The Gospel is “the power of God unto Salvation”
The following account is found in the records of the Kiokee Church (Georgia), about the blessed conversion of “Brother Billy”, ‘about one hundred years old’, formerly a slave but at that time, ‘a free man of color.’ This took place on July 17, 1841, and Billy united with the church. The evidence exists that slave members of some Baptist churches were allowed to vote. As with the white males, black male members were “assessed” for church expenses and required to attend business meetings. The female, black and white, did not vote in the business matters of the churches. The slave membership of many Baptist churches greatly outnumbered the whites, and thus the churches often appointed spiritually faithful slaves to serve as a discipline committee among their own. The churches chastened heir slave membership primarily for problems of morals and honesty, and they chastised their slaveholder members for these infractions as well as for cruelty and barbarity to their slaves. It is apparent that slaves were better off being owned by Christians than by unbelievers! Black slave preachers were licensed and ordained by the Baptist churches, and the impact of those slave preachers was unique! Much of the evangelism among the slaves resulted from the preaching on the plantations by these faithful men who were slaves twofold: first to the Lord Jesus Christ and then to an earthly master. Segregation in the services was always maintained. In some of the old church buildings in the areas where slavery was practiced, we can still observe “slave balconies.” In other church buildings a portion of the facility was designated for the slave members. However, Baptists in the South often assisted the former slaves by helping them establish their own churches.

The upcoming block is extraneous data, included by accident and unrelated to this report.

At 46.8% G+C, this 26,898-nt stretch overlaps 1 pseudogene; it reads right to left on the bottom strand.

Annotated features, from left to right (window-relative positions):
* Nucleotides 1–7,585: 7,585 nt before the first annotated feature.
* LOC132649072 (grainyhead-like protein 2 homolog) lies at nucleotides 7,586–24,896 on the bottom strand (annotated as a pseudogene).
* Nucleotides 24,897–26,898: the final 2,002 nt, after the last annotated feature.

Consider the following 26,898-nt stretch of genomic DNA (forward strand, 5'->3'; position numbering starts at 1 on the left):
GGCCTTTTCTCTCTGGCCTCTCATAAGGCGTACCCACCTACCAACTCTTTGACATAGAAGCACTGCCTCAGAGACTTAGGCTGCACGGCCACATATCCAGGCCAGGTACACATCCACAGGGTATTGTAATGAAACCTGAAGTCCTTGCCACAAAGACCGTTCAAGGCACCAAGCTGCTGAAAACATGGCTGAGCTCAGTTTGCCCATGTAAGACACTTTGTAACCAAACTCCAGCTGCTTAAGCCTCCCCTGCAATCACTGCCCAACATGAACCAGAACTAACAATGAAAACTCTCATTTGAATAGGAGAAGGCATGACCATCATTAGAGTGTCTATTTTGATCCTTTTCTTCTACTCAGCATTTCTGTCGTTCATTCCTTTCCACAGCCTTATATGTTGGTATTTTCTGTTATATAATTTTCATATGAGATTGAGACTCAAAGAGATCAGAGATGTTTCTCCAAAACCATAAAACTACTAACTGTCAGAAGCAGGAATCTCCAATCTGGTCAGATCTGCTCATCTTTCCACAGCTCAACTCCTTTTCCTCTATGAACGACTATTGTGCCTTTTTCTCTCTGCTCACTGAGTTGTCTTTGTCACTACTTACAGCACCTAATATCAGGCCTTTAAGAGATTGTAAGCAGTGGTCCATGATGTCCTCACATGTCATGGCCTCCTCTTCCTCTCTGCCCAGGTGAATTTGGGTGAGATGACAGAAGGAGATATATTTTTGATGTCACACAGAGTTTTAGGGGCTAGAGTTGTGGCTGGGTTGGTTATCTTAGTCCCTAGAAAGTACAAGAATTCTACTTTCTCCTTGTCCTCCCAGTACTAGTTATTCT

Dr. Greg J. Dixon: From This Day in Baptist History Vol. I: Cummins/Thompson, pp. 292-93.
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